This is the third installment of the series from the University of Cape Town’s First Thousand Day Research Group. My research traces out the pathways of donated milk from donor to recipient in a state neonatal unit in South Africa (Waltz 2015), to show how care and technologies are interwoven in complex and sometimes surprising ways.
Breastfeeding is widely seen as the best infant feeding option for mother and baby. The dominant discourse in both the public and the medical realm presents breastfeeding as a natural behaviour, best for babies, best for mums. In a recent series, The Lancet claims that increasing breastfeeding worldwide could prevent over 800,000 child deaths every year (Victora et al. 2016). This position is reflected in state policy and official declarations of the World Health Organisation (WHO) and UNICEF. In South Africa, after a decade of promoting the use of formula milk to offset possible vertical (mother to child) HIV transmission, the state re-committed to facilitating breastfeeding in the Tshwane declaration of August 2011 (see also Doherty et al. 2010 for the revised WHO guidelines on breastfeeding). Breast milk is even more important in the case of premature or low birth weight babies, who are highly susceptible to necrotising enterocolitis, (a serious gastrointestinal condition) if fed on formula milk (Neu and Walker 2011). Here, breast milk is critical in securing life; ‘breast is best’ (Murphy 1999). Where the birth mother’s breast milk is not available, donated breast milk is the best alternative.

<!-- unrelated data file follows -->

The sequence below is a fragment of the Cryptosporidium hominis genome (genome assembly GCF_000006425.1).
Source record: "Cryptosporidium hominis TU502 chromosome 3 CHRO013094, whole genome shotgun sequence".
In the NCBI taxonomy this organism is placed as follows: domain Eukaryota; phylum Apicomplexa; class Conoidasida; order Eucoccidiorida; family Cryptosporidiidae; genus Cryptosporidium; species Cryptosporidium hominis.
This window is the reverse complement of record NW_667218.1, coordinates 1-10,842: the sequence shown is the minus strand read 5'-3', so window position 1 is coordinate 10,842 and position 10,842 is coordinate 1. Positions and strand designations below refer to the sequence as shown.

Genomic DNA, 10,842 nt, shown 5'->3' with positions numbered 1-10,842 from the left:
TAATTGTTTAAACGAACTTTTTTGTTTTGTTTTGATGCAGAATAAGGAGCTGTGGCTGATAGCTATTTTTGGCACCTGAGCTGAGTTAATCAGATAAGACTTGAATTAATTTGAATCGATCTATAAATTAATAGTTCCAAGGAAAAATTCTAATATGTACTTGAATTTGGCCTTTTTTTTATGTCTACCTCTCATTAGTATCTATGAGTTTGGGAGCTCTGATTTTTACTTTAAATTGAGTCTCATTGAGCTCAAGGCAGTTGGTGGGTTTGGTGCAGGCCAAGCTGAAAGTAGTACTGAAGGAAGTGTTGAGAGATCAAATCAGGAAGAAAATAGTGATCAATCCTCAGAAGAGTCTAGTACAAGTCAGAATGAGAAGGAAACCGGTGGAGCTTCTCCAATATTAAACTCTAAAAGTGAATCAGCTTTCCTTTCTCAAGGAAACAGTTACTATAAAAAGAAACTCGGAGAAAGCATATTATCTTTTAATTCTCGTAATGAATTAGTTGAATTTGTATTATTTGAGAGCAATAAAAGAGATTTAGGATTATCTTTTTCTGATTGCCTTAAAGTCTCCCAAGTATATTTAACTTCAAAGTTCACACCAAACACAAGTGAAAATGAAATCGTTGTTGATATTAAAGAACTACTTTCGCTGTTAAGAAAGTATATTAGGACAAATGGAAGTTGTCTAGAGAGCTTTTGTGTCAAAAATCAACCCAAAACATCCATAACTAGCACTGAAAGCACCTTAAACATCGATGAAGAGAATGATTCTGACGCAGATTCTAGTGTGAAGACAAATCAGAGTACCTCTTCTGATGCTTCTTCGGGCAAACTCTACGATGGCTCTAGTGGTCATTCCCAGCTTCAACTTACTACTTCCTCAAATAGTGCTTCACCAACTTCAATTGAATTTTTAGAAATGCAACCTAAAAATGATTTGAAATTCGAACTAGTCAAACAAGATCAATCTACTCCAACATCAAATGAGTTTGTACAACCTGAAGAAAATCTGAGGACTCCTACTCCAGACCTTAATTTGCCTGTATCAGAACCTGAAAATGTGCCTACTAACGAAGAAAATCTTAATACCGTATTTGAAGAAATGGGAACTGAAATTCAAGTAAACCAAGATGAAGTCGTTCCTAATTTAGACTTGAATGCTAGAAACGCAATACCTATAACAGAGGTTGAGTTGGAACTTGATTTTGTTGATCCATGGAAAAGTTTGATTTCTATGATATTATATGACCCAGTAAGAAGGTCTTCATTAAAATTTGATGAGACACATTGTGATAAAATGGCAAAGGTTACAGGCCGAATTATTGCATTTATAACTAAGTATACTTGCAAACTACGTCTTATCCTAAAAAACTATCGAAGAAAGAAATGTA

My research on the milk’s trajectories was wide-ranging. I interviewed donor mothers; members of milk banks associated with the collection, testing, packaging and distribution of donated milk; hospital staff responsible for its prescription and distribution; and mothers whose infants were receiving donated milk.
The views, opinions and positions expressed by these authors and blogs are theirs and do not necessarily represent that of the Bioethics Research Library and Kennedy Institute of Ethics or Georgetown University.